If there is a problem that takes his time – coach breakdown, etc. the driver can request an exception to                             continue on after problem fixed
                In 2018, DOT requires electronic sign in and sign out for the driver – this has not been required before
        Your passengers need to leave the coach at a tour stop (i.e., a tour of the Capitol) so that the driver can sign off                 because he is on duty if passengers remain in the coach as his responsibility
        They also need to exit the coach at a lunch break, again so that the driver gets time off the clock for a meal.

When do you call the company to report the driver?

After lunch, Mike Pearl continued with our education: 

  • If there is a Critical Incident (accident, speeding, not following the planned itinerary)

       Check the Critical Incident / Situational Awareness template

      Mike Pearl provided us each with a sample template for information if you encounter an incident when you are on a tour – not necessarily on the coach – please refer to this template for additional information

For extreme response such as an active shooter or incident in the area:

There are three options (check the Homeland Security video):

  1. Run (Escape)
  2. Hide
  3. Fight

Mike had suggestions for the protocol in such scenarios:
In Washington, DC – look for the National Park Police

  • In a school – Mike has had cards that he can slide under the door, rather than open the door, and also maintain silence – so, when you are on a tour – what do you do?
  • Watch the video on Homeland Security to learn what you can do with an incident such as an active shooter.
  • Watch the LA County Sheriff’s Department video which is a variation on the Homeland Security video for additional information and different possibilities
  • Mike also noted that often the first reaction is to freeze – which gives the shooter a few more seconds to take aim – this was noted in the January 8, 2017 newscast of the active shooter in Fort Lauderdale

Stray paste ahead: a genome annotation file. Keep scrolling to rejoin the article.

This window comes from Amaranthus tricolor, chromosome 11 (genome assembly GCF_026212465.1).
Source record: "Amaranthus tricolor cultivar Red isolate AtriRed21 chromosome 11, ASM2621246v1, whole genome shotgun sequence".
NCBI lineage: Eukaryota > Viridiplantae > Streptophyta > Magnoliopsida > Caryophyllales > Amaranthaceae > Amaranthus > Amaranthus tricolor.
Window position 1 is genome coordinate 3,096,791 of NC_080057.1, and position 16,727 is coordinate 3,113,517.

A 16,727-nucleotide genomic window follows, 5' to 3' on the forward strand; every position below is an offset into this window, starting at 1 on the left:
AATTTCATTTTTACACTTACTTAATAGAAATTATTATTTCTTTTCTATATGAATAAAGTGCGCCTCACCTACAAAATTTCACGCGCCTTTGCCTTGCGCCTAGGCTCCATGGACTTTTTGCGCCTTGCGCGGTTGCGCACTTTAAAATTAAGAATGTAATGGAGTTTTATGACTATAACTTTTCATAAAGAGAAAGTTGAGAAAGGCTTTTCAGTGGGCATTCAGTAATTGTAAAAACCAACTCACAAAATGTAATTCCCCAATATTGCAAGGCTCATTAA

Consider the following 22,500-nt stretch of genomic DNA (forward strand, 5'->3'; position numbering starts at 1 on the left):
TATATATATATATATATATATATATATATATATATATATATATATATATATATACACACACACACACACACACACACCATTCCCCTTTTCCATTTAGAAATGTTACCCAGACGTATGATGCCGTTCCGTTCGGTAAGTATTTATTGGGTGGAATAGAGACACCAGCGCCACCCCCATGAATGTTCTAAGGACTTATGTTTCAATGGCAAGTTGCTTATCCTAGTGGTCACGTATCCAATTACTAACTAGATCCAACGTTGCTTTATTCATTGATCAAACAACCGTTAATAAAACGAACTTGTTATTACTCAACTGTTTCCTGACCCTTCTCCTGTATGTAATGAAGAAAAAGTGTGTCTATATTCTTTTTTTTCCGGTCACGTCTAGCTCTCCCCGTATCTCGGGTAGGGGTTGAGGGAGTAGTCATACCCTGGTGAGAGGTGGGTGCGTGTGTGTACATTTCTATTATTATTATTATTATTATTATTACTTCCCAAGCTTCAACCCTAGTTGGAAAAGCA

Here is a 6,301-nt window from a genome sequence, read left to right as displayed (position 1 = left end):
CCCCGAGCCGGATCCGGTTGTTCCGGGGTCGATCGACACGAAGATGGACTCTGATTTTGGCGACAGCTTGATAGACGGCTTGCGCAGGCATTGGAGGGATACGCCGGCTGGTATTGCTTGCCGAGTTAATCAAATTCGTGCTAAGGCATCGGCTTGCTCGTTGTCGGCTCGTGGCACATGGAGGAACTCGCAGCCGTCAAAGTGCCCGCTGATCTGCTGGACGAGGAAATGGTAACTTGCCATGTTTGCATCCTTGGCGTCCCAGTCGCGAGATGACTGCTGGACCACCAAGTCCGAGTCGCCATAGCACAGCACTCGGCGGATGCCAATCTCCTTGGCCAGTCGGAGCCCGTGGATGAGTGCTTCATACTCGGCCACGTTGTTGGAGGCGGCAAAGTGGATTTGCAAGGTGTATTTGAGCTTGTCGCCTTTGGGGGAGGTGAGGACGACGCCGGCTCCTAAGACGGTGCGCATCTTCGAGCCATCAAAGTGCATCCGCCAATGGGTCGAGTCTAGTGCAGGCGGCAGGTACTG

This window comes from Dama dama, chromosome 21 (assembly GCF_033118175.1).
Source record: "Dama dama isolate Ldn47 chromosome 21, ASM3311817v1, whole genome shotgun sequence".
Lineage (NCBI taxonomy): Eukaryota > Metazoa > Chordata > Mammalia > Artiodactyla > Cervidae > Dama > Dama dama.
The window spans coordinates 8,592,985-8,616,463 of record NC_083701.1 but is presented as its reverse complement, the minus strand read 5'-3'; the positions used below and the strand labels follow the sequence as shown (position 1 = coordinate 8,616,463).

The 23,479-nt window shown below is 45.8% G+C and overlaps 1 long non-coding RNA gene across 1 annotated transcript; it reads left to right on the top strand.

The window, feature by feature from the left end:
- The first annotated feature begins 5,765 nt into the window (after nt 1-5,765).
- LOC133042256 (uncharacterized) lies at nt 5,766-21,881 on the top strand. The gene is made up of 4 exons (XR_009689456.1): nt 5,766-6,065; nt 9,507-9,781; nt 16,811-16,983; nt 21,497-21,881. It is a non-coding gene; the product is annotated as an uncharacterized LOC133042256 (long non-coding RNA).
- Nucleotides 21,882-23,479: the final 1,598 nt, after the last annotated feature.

The most important answer:   HAVE A PLAN!!!!!!!!

Know where the exits are, know where your group is, watch for unusual activity, watch for uniforms

What are your options?

  • Carry a clipboard with manifest
  • Have the emergency numbers for the company and the driver
  • Locate a safe gathering place
  • Turn off the ringer on your phone – call 911
  • Report to First Responders who might still be on the coach if it is a coach accident

And who might have difficulty getting off the coach

Identify a group leader so they don’t think you are the shooter

  • They do not want to accidently shoot the wrong people
  • Do your due diligence
  • Check out each passenger/member of your group
  • Give no response to reporters – the less you say the better
  • Reporters need to get their noted from somebody else, NOT YOU!!!!
  • Write up your account and get it to your company ASAP!

There is a “black box” in the coach that records everything in the coach

Afterwards, you and others may need to be treated for PTSD
On a coach, you cannot practice a walk-through of an incident so do it in your head to be sure you know what steps to take to work on the problem

Tour problems – road closures, bad weather
Guest problems – loud, unruly or drunk passengers

We finished up at 3pm and, as you can see, there is lots of information to digest and many scenarios to think about and ways to avoid or resolve problems

Great seminar!!!!!! Thanks Mike!

Contact Information for Arrow Stagelines:
                Address for all:
                                12295 East 37th Avenue
                                Denver, CO 80239

                Sherri David, Denver Administrative & Safety Assistant
                O - 303.373.9119
                C - 303.995.4616

                Sheri Kite, Rocky Mountain Sales Representative
                O – 303.373.9119 , ext 14

                Tony Barrios, Rocky Mountain Safety & Training Coordinator
                O - 303.373.9119, ext 124
                C - 303.523.2346

---Nancy Brueggeman 

Content copyright 2017. Rocky Mountain Guides Association. All rights reserved.